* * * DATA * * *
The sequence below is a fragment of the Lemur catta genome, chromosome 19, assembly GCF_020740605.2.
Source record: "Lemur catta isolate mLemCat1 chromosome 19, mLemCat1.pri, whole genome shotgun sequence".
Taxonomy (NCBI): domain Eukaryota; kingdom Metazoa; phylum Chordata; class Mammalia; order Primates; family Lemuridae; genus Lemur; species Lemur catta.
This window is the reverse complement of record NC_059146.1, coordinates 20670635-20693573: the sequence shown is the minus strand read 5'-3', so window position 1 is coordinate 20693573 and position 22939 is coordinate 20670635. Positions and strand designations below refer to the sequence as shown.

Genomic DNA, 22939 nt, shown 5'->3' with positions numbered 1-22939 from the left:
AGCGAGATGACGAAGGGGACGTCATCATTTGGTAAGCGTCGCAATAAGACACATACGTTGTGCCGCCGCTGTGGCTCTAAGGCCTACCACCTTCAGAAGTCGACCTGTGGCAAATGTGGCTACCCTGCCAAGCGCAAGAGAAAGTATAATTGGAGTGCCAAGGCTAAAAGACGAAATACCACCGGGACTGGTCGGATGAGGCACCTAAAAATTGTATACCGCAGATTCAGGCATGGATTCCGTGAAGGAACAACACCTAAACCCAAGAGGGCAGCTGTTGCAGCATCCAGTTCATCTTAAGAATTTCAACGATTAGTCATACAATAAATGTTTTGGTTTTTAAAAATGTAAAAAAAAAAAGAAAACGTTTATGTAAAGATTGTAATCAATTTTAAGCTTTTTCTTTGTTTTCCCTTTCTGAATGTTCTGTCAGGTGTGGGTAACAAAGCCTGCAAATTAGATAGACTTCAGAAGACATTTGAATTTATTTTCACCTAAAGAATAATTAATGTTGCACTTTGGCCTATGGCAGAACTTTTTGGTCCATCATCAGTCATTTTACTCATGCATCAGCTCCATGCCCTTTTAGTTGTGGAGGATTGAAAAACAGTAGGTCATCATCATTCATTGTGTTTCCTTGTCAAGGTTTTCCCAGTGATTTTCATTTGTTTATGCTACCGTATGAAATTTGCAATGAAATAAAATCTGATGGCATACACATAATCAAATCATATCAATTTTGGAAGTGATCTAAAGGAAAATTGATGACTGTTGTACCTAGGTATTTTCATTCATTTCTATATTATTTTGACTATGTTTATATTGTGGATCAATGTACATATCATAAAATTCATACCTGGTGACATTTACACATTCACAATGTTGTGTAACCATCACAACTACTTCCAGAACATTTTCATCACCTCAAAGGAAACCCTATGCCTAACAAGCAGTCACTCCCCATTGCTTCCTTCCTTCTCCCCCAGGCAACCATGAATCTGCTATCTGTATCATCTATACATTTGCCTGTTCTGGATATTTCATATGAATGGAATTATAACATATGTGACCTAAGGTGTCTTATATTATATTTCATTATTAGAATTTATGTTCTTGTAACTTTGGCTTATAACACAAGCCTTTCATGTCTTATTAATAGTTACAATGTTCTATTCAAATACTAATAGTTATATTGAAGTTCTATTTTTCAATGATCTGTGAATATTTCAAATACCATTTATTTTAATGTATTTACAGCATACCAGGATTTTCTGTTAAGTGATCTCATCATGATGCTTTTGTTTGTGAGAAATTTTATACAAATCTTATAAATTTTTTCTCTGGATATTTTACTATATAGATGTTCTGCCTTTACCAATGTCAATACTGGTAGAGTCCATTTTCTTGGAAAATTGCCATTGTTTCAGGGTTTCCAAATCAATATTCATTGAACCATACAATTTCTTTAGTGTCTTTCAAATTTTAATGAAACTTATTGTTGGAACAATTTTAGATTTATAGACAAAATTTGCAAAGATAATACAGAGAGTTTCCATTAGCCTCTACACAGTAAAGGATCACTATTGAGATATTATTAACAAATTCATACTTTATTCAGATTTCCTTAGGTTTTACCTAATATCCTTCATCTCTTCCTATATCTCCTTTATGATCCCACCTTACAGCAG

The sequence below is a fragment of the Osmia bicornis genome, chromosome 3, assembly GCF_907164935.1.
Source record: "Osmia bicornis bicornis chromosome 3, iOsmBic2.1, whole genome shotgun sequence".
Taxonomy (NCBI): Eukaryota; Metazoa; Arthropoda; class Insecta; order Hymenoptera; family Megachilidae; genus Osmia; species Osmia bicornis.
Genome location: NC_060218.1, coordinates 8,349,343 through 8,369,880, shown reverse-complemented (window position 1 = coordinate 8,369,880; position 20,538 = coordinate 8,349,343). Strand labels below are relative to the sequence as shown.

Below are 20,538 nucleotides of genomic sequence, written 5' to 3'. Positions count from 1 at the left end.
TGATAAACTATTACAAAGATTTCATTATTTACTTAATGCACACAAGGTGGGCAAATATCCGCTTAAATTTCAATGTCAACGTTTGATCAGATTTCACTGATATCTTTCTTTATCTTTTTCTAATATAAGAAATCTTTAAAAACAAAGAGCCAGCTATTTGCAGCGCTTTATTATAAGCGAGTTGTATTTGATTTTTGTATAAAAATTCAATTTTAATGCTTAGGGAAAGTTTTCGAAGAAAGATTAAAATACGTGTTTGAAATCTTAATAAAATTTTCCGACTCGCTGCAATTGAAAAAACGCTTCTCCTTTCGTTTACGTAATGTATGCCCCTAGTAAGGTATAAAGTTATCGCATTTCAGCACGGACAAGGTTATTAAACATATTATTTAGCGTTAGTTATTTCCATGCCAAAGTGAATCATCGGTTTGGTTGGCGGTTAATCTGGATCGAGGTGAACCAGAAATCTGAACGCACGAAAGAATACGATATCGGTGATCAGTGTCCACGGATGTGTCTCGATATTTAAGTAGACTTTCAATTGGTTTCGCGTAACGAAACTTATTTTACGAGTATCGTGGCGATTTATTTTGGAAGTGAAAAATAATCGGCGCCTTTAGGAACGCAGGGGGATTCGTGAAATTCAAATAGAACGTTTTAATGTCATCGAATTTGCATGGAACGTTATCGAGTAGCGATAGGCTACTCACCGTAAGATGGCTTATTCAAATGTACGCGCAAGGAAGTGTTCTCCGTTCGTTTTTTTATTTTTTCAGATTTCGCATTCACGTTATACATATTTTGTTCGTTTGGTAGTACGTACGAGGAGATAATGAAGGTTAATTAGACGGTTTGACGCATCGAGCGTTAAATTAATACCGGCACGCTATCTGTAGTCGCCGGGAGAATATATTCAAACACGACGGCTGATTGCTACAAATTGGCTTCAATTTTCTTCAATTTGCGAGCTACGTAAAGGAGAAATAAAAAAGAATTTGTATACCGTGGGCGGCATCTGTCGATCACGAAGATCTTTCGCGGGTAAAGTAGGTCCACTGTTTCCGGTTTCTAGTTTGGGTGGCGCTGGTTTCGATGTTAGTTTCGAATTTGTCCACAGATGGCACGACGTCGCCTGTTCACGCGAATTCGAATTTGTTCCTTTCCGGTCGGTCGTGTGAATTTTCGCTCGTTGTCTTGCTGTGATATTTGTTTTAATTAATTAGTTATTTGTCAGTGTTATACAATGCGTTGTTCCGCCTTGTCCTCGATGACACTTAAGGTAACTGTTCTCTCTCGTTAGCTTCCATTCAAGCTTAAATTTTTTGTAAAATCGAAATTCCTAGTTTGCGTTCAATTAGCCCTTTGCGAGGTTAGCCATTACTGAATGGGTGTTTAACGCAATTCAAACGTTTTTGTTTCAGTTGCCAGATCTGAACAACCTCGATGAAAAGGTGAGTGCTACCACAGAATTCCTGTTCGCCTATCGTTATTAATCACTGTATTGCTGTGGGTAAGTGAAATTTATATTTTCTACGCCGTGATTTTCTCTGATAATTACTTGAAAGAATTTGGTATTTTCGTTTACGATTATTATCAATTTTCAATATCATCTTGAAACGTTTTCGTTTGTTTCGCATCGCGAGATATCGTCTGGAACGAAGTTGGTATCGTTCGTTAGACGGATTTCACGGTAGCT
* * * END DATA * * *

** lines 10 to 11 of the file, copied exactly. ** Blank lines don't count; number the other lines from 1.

Genome location: NC_060218.1, coordinates 8,349,343 through 8,369,880, shown reverse-complemented (window position 1 = coordinate 8,369,880; position 20,538 = coordinate 8,349,343). Strand labels below are relative to the sequence as shown.

Below are 20,538 nucleotides of genomic sequence, written 5' to 3'. Positions count from 1 at the left end.